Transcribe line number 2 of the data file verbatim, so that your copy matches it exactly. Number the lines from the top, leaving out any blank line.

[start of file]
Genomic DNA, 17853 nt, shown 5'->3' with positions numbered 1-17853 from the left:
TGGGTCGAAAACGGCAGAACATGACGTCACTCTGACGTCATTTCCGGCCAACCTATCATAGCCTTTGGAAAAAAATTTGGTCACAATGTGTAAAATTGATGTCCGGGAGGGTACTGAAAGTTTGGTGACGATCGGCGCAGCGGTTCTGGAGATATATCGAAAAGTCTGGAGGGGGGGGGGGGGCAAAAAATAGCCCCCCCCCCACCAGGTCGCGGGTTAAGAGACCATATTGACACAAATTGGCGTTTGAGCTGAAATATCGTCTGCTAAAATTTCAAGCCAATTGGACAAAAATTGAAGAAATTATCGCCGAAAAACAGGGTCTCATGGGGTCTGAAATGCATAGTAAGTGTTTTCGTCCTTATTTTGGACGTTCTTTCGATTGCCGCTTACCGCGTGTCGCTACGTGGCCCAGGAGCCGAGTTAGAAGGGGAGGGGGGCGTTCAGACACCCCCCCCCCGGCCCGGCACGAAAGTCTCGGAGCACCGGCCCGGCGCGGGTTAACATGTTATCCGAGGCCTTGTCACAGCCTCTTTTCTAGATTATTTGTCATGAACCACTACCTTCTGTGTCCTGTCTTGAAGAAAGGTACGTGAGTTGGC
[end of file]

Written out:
TGGGTCGAAAACGGCAGAACATGACGTCACTCTGACGTCATTTCCGGCCAACCTATCATAGCCTTTGGAAAAAAATTTGGTCACAATGTGTAAAATTGATGTCCGGGAGGGTACTGAAAGTTTGGTGACGATCGGCGCAGCGGTTCTGGAGATATATCGAAAAGTCTGGAGGGGGGGGGGGGGCAAAAAATAGCCCCCCCCCCACCAGGTCGCGGGTTAAGAGACCATATTGACACAAATTGGCGTTTGAGCTGAAATATCGTCTGCTAAAATTTCAAGCCAATTGGACAAAAATTGAAGAAATTATCGCCGAAAAACAGGGTCTCATGGGGTCTGAAATGCATAGTAAGTGTTTTCGTCCTTATTTTGGACGTTCTTTCGATTGCCGCTTACCGCGTGTCGCTACGTGGCCCAGGAGCCGAGTTAGAAGGGGAGGGGGGCGTTCAGACACCCCCCCCCCGGCCCGGCACGAAAGTCTCGGAGCACCGGCCCGGCGCGGGTTAACATGTTATCCGAGGCCTTGTCACAGCCTCTTTTCTAGATTATTTGTCATGAACCACTACCTTCTGTGTCCTGTCTTGAAGAAAGGTACGTGAGTTGGC